By Kevin Greene
Marking progress through a life in the arts is often measured in inches across years. Day-to-day, month-by-month, year after year after year. A show here, a break, another show. Life intervenes: relationships with artists are notoriously complicated for all involved, though not without distinct rewards. Issues of finances and longevity, ethics and the elusive nature of “quality,” that most subjective of measures, which moonlights under the auspices of its opposite, are daily considerations. Making art as a person of color, a woman, or an artist who is unquietly queer, femme, trans, non-binary or otherwise socially or culturally marginalized redoubles these complications and adds a few more: institutionalized racism and sexism, the demand for excellence in the face of white cis male mediocrity, a constant barrage of microaggressions, well-meaning liberalism. The list goes on and on.
And yet, against the odds, the artist rises. One of the most gratifying ascents to behold in the last few years has been that of Wardell Julius Clark. After a decade as a professional actor, Julius Clark switched his focus to directing in 2018—while maintaining a foothold in the world of acting—and has achieved a degree of critical and popular success the likes of which are rare for artists at any point in their career, with each new play building on the artistry of the ones before it. I spoke with Wardell via email as well as in person during this year’s Players photoshoot, where he was generous, thoughtful and game for anything, qualities that gracefully transpose onto his art and activism.
We talked a little over a year ago but it seems like a lifetime at the clip you’ve been working at. Catch us up on what you’ve been up to and what’s coming next.
I went back on the other side of the table to act in “Flyin’ West” at American Blues Theater, then directed two staged readings at TimeLine Theatre. I worked with Make Believe Productions, recording an audio drama written by Nate Marshall, “Bruh Rabbit,” in front of a live studio audience. I opened the critically acclaimed “Dutch Masters” at Jackalope Theatre, “The Watsons Go to Birmingham – 1963” at Chicago Children’s Theatre, “His Shadow” at 16th Street Theater, and “Hoodoo Love” at Raven Theatre. I workshopped and did a stage reading of a brand new Calamity West play, “Christmas at Home,” with Sideshow Theatre this summer, as well as finally joining the ensemble of The Fly Honey Show for their tenth anniversary. Coming up, the Chicago premiere of “Sheepdog” opens at Shattered Globe, followed by the Chicago premiere of James Ijames’ “Kill Move Paradise” at TimeLine Theatre Company. After that, I head to Steppenwolf as associate director on the world premiere of the new Rajiv Joseph play “King James” with Anna D. Shapiro, which will move to the Center Theatre Group in Los Angeles later in the summer.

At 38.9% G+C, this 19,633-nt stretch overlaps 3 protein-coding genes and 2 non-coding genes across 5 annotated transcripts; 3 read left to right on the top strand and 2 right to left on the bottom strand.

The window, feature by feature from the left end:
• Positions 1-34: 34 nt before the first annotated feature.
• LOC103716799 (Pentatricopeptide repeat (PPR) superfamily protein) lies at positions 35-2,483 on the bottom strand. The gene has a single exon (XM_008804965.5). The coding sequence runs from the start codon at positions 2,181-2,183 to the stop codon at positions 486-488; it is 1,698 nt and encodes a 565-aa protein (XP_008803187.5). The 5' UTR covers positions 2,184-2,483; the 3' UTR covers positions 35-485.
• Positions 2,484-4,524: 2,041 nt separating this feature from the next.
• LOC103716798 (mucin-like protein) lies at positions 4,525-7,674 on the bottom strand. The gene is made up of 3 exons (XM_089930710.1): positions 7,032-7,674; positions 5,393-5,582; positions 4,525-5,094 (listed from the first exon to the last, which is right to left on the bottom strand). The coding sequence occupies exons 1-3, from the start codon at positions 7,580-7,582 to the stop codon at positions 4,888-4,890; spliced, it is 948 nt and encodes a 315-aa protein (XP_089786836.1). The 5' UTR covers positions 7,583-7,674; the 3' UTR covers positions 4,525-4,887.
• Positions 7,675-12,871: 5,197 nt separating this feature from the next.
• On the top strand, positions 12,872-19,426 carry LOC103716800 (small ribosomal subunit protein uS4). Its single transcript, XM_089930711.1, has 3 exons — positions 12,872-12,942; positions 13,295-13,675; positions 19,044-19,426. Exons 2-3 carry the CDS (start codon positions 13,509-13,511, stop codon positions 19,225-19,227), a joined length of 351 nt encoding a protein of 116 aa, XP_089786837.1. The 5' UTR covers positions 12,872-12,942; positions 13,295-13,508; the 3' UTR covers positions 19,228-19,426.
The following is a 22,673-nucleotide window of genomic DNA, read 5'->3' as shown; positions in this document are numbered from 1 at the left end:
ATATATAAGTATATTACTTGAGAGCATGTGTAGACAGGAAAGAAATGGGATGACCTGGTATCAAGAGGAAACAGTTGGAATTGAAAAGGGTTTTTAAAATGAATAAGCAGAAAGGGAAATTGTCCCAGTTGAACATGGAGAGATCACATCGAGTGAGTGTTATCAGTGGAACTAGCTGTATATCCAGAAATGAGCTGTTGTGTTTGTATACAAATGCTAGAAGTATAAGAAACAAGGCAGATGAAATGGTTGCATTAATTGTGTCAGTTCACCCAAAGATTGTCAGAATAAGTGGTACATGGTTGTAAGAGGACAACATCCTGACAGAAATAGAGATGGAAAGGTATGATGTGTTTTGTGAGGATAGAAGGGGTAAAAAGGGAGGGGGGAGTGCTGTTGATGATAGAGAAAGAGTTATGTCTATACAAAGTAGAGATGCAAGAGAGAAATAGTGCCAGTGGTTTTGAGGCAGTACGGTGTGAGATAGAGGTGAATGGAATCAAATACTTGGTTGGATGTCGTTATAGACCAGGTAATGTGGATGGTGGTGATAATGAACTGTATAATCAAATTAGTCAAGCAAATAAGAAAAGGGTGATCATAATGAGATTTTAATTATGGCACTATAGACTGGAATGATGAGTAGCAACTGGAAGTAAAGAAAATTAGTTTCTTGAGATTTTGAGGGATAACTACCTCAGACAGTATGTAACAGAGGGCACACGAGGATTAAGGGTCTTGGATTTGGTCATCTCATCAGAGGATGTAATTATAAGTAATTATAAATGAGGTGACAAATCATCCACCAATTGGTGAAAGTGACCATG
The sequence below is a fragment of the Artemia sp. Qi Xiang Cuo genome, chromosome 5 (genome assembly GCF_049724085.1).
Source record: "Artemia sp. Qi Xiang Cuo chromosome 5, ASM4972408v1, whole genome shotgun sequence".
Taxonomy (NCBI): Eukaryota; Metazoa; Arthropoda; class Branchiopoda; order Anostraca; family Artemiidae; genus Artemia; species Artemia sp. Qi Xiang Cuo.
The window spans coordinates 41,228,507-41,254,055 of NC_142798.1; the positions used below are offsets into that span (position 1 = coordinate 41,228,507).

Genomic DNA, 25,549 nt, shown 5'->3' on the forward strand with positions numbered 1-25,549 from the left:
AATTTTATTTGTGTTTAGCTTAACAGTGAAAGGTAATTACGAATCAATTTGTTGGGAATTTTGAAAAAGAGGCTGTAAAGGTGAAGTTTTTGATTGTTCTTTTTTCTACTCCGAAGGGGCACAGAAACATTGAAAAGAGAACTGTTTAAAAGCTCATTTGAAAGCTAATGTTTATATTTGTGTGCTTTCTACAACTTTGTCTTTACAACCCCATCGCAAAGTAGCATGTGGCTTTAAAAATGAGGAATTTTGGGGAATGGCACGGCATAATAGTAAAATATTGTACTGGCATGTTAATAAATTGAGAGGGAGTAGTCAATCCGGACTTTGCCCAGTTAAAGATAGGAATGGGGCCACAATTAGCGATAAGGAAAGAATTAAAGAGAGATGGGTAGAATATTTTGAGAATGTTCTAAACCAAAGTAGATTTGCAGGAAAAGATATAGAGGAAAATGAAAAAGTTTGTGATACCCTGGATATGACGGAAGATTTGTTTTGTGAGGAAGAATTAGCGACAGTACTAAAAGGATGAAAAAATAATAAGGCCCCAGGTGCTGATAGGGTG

What are the most significant things you’ve learned along the way about yourself as an artist and particularly as a director?
What I know for sure is that I am walking in my calling, living in my purpose and growing as a human being through my art. My ideologies have morphed and changed greatly over the past years, especially the last five. I have found a specific mission, one that is about illuminating, celebrating and relishing black life onstage, as a means to seek liberation for my people through the art we create. I have also learned that it is okay to not have all the answers. The best thing a director can do is surround themselves with a fierce, diverse team of individuals who share a common goal for the work, with a myriad of ideas about how to achieve our collective goal. I’ve learned that my connection to any play is directly tied to how effective and powerful I think a story can be for the audience.
Because I spent ten years as a professional actor before adding director to my resume, it is less about learning new things and more about sharpening instincts that are already there. I’ve learned that if I cannot figure out the big moment in the play before I accept the job, then I can’t do the play. I have to have an instinctual, mental and visual understanding of how that works in the storytelling. I’ve learned that taking something as small as three lines of stage direction can spark an entire theatrical moment in my mind, unrealized to the playwright and fully in service of the story.
Every storefront show you directed last year sold out. What is it about the work that you and your collaborators are doing that draws such enthusiastic crowds?
To me, theater is church. A sacred place to tell truths, to be a conduit and a reflection. Life’s mirror. I often talk about the distinction between concept and intention. What I mean by that is, every director has a concept for how they choose to interpret the text of a play. However, there are many productions that do not fully connect the concept to what the intention of the audience’s emotion should be. From initial design meetings throughout preproduction and first rehearsal and the entire rehearsal process, I am continually reminding myself and all collaborators what the intention of our concept is. That idea fuels the theatrical relationship between production and audience. Audiences have to know that a Wardell Julius Clark production will be a full-bodied, visceral, emotional journey. That is because in every area of the production my collaborators and I intentionally seek to be as effective as possible in creating a world that not only the actors can live inside of but the audience as well. Chicago audiences have always known and continually crave this unabashed in-your-face experience from their storefront theater. Theater is both entertainment and education, even in the darkest moments onstage I want the audiences to be fully enthralled. The collective experience of the audience by nature makes people want to share it with each other. I like to build early word of mouth, buzz and excitement around the shows that I do. That, coupled with social media marketing and a lot of self-promotion [laughs] makes the whole thing work.